2013/10/25

The Grand Egyptian Museum

The Grand Egyptian Museum (GEM)  is a planned museum of artifacts of ancient Egypt also known as the Giza Museum . It is largest archaeological museum in the world, the museum is scheduled to open in 2015 and will be sited on 50 hectares of land approximately two kilometers from the Giza pyramids and is part of a new master plan for the plateau. His design was decided by means of an architectural competition and The competition was announced on 7 January, 2002.

The organisers received 1557 entries from 82 countries, making it the largest architectural competition in history. In the second stage of the competition, 20 entries were asked to submit additional information. Judging was complete by 2 June, 2003. The competition was won by the company Heneghan Peng from Dublin, Ireland, winning 250,000 dollars. Second place was awarded to Coop Himmelblau. The building is designed by Heneghan Peng Architects, Buro Happold and Arup. The exhibition masterplan, exhibition design and museology is by Metaphor and Cultural Innovations Ltd.

The Grand Egyptian Museum

The Grand Egyptian Museum

The Grand Egyptian Museum


The Grand Egyptian Museum



The building is shaped like a chamfered triangle in plan. It sits on a site two kilometers west of the pyramids, near a motorway interchange. The building's north and south walls line up directly with the Great Pyramid of Khufu and the Pyramid of Menkaure. In front of the building is a large plaza, filled with date plants. One of the main features of the Museum is the translucent stone wall, made of alabaster, that makes up the front facade of the building.

Inside the main entrance is a large atrium, where large statues will be exhibited. On 2 February, 2010 Hill International announced that Egypt's Ministry of Culture had signed a contract with a joint venture of Hill and EHAF Consulting Engineers to provide project management services during the design and construction of the Grand Egyptian Museum. The total estimated project cost is US$ 550m, US$ 300m of which will be financed from Japanese loans, the remaining will be financed by the Supreme Council of Antiquities, other donations and international funds.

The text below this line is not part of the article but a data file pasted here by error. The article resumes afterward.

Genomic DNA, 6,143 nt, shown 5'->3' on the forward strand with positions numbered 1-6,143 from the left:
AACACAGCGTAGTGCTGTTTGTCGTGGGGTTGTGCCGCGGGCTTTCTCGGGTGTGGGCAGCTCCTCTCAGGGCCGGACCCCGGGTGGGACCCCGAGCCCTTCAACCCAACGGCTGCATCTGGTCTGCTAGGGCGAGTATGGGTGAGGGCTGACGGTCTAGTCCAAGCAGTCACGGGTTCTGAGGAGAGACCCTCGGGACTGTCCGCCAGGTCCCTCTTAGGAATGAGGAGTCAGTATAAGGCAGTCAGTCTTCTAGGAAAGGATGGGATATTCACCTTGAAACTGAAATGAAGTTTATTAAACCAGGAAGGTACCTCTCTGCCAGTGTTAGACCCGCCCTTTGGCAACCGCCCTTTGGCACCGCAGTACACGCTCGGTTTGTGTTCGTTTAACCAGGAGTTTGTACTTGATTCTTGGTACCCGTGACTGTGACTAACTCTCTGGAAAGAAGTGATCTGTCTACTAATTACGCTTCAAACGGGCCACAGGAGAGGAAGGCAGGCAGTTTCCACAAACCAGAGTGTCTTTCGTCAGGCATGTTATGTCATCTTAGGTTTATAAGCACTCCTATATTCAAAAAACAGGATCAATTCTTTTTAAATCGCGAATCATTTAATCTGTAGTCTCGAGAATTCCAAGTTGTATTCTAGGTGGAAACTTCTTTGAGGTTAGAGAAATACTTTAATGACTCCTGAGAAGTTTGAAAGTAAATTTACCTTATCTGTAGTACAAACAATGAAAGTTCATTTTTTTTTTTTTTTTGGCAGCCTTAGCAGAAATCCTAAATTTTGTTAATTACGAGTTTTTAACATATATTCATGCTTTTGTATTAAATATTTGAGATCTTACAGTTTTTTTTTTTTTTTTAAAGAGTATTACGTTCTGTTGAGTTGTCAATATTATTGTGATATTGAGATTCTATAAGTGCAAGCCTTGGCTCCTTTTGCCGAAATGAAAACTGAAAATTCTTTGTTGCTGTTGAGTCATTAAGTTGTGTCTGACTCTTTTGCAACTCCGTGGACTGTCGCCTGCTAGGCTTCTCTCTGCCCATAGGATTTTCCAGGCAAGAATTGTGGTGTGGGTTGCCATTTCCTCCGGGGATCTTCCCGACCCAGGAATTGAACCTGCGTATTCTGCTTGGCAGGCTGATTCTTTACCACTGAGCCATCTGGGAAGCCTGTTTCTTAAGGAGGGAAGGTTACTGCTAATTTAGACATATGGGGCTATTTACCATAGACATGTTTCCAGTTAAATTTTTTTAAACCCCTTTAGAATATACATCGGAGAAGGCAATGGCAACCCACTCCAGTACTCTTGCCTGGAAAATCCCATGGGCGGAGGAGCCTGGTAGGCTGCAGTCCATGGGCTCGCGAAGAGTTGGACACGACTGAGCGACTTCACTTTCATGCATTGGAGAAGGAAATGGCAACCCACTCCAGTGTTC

The new museum is designed to include the latest technology, including virtual reality. The Museum will also be an international center of communication between museums, to promote direct contact with other local and international museums. The Grand Egyptian Museum will include a children's museum, conference center, training center, and workshops similar to the old Pharaonic places.


On 5 January, 2002 then-Egyptian President Hosni Mubarak laid the foundation stone of the Grand Egyptian Museum. On 25 August, 2006 the Statue of Ramesses II was moved from Ramses Square in Cairo to the Giza Plateau, in anticipation of construction of the museum. The Statue of Ramesses II, estimated to be approximately 3,200 years old, will be cleaned and touched up, and will be situated at the entrance of the museum by 2010.

In 2007 GEM secured a $300 million loan from the Japan Bank for International Co-operation. The Egyptian Government will fund $147 million while the remaining $150 million will be funded through donations and international organisations. In late August 2008 the design team submitted over 5,000 drawings to the Egyptian Ministry of Culture. Following this, the construction tender was announced in October 2008. Earthmoving has begun to excavate the site for the building.

Tendering was due in September 2009, with an estimated completion date of 2013. On 11 January, 2012 A joint venture between Egypt’s Orascom Construction Industries (OCI) and the Belgian BESIX Group was awarded the contract for phase three of the Grand Egyptian Museum (GEM), a deal valued at $810 million. the project is estimated to finish in 2015 .

Jewelry and Amulets

Everyone wore jewelry. The wealthy had rich ornaments made of gold  and decorated precious stones such as with amethyst, turquoise, and lapis  lazuli. Less wealthy folks wore strings or collars with faience beads and amulets. (Faience is pottery  coated with brightly colored  glazes.) Jewelry, especially  amulets and charms, had  magical and protective powers. Carnelian, turquoise, and  lapis lazuli brought luck.

Jewelry and Amulets


Even  the poorest peasant child wore  a pottery or bone ring or amulet with a crude image of Bes. Amulets magically attracted good luck and kept away  evil. They protected the wearer  from accidents, hunger and  thirst, snakes, demons, and  other everyday dangers.

Amulets were made in many forms: scarabs (beetles) and the ankh (symbols of  eternal life), animals, gods and goddesses, crowns, and the Eye of Horus  (symbol of wholeness).

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